The African organisation must embed security into its culture in order to thrive. This fact is recognised by security and management professionals on the continent as highlighted by the Forrester Consulting study entitled The Rise of Security Culture. The study found that 94% of respondents felt a security culture is essential for business success. It’s also critical for reputation, process, governance, risk and compliance. A security culture is also the final moment that determines whether or not a hack will succeed, or fail.
The question is, how can your organisation embed and measure its security culture.
The answer is the Africa Cyber Security Culture Conference 2020.
At this event, to be held on 11 June 2020, industry experts from across Africa will convene to discuss key trends and topics relevant to cybersecurity on the continent.
The half-day online event will play host to an impressive array of speakers and panelists that include: Charl Van Der Walk, Head of Security Research at Orange Cyberdefence; Kai Roer, Managing Director at CLTrRE, Perry Carpenter, Chief Evangelist and Strategy Officer at KnowBe4 as well as CIOs and decision makers from across some of the continent’s most prominent brands.
“This conference is all about the human element with an African focus,” explains Anna Collard, Managing Director of KnowBe4 Africa. “There are differences in the way that people in Africa respond to cybersecurity awareness campaigns and how much they know about cybersecurity risk.”
The business with the weakest link will always be the most attractive target. This makes employee education and a security-driven culture so important. If people understand the risks and recognise the signs, they are the organisation’s best defence.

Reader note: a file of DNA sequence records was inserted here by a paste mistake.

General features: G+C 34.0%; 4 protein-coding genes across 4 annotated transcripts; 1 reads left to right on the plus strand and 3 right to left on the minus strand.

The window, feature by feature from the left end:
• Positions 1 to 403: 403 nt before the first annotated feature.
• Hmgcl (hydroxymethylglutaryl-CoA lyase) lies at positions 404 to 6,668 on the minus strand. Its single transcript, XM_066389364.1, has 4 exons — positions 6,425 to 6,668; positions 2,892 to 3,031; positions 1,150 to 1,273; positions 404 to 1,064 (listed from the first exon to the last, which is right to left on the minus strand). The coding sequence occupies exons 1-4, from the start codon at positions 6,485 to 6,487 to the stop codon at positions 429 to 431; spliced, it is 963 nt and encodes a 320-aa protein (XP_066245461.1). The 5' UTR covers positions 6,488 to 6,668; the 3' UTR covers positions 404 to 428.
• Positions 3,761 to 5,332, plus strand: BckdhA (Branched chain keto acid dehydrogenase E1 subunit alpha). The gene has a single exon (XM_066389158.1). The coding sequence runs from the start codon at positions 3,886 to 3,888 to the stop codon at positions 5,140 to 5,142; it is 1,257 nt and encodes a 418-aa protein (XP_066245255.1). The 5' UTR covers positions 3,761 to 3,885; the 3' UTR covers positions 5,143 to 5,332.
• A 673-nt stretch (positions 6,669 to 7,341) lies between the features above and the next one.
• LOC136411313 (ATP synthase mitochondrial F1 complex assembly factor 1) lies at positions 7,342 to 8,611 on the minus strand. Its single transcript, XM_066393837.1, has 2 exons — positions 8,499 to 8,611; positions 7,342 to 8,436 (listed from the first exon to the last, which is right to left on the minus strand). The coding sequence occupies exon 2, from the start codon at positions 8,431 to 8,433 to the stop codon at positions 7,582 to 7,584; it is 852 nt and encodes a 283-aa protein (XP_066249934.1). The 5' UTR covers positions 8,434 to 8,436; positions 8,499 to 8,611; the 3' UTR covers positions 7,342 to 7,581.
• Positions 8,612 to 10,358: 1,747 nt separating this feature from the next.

“Cybercriminals are attracted to companies with a low level of awareness or that lack any clearly visible security strategy,” says Collard. “This has inspired the development of the Africa Cyber Security Culture Conference 2020 – it’s completely focused on how organisations can define, measure and enhance their security culture.”
Local experts from leading African organisations will be presenting their security strategies, techniques and KPIs at the event. The advice will include insights from different cultures and countries, allowing for a richly varied and dynamic approach to developing a truly diverse and relevant cybersecurity culture within the organisation.
“The event will be running for half a day and will be entirely virtual,” adds Collard. “Panelists and speakers will be offering pointed insights into this topic. We wanted this event to be as relevant and practical as possible.”
The event includes presentations across the following topics:
What every company needs to warn its people about
What a security culture is and how to measure it
How to get executive buy-in for security awareness programmes
How to run security awareness across the African continent
Two panel discussions on security during and after Covid-19 and the security culture in Africa